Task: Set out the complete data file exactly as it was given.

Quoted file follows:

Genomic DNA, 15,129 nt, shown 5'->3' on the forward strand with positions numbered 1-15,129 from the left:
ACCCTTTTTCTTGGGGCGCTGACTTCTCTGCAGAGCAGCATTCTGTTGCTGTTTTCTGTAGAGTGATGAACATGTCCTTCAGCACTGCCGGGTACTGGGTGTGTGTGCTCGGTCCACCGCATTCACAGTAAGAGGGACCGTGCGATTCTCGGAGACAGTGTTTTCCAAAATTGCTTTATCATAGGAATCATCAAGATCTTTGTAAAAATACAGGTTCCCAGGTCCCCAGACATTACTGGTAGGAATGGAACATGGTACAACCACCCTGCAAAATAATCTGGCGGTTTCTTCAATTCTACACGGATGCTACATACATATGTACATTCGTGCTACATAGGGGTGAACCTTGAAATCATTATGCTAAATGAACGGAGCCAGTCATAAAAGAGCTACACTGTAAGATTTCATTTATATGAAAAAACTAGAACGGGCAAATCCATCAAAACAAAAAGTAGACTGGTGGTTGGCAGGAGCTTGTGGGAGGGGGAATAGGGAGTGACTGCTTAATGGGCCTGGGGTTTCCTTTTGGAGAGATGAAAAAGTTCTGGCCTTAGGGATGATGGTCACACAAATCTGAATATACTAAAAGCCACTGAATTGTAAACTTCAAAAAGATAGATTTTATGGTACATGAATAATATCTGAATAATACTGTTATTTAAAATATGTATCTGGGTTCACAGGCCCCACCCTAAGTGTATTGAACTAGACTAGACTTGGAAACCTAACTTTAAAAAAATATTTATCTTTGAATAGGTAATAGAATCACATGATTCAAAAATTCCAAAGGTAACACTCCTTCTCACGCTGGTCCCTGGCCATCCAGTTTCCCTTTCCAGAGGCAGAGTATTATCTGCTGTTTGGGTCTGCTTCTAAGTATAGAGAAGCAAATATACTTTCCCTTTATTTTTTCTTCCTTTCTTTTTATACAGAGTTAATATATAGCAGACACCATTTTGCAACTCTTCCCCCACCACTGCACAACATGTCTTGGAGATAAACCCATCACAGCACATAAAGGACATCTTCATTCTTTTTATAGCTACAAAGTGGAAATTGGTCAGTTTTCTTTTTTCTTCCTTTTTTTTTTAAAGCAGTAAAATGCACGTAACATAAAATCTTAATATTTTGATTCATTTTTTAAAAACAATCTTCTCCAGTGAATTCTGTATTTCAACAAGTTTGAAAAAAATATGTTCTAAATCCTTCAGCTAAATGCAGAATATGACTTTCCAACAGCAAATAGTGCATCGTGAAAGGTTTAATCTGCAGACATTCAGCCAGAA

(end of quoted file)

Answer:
Genomic DNA, 15,129 nt, shown 5'->3' on the forward strand with positions numbered 1-15,129 from the left:
ACCCTTTTTCTTGGGGCGCTGACTTCTCTGCAGAGCAGCATTCTGTTGCTGTTTTCTGTAGAGTGATGAACATGTCCTTCAGCACTGCCGGGTACTGGGTGTGTGTGCTCGGTCCACCGCATTCACAGTAAGAGGGACCGTGCGATTCTCGGAGACAGTGTTTTCCAAAATTGCTTTATCATAGGAATCATCAAGATCTTTGTAAAAATACAGGTTCCCAGGTCCCCAGACATTACTGGTAGGAATGGAACATGGTACAACCACCCTGCAAAATAATCTGGCGGTTTCTTCAATTCTACACGGATGCTACATACATATGTACATTCGTGCTACATAGGGGTGAACCTTGAAATCATTATGCTAAATGAACGGAGCCAGTCATAAAAGAGCTACACTGTAAGATTTCATTTATATGAAAAAACTAGAACGGGCAAATCCATCAAAACAAAAAGTAGACTGGTGGTTGGCAGGAGCTTGTGGGAGGGGGAATAGGGAGTGACTGCTTAATGGGCCTGGGGTTTCCTTTTGGAGAGATGAAAAAGTTCTGGCCTTAGGGATGATGGTCACACAAATCTGAATATACTAAAAGCCACTGAATTGTAAACTTCAAAAAGATAGATTTTATGGTACATGAATAATATCTGAATAATACTGTTATTTAAAATATGTATCTGGGTTCACAGGCCCCACCCTAAGTGTATTGAACTAGACTAGACTTGGAAACCTAACTTTAAAAAAATATTTATCTTTGAATAGGTAATAGAATCACATGATTCAAAAATTCCAAAGGTAACACTCCTTCTCACGCTGGTCCCTGGCCATCCAGTTTCCCTTTCCAGAGGCAGAGTATTATCTGCTGTTTGGGTCTGCTTCTAAGTATAGAGAAGCAAATATACTTTCCCTTTATTTTTTCTTCCTTTCTTTTTATACAGAGTTAATATATAGCAGACACCATTTTGCAACTCTTCCCCCACCACTGCACAACATGTCTTGGAGATAAACCCATCACAGCACATAAAGGACATCTTCATTCTTTTTATAGCTACAAAGTGGAAATTGGTCAGTTTTCTTTTTTCTTCCTTTTTTTTTTAAAGCAGTAAAATGCACGTAACATAAAATCTTAATATTTTGATTCATTTTTTAAAAACAATCTTCTCCAGTGAATTCTGTATTTCAACAAGTTTGAAAAAAATATGTTCTAAATCCTTCAGCTAAATGCAGAATATGACTTTCCAACAGCAAATAGTGCATCGTGAAAGGTTTAATCTGCAGACATTCAGCCAGAA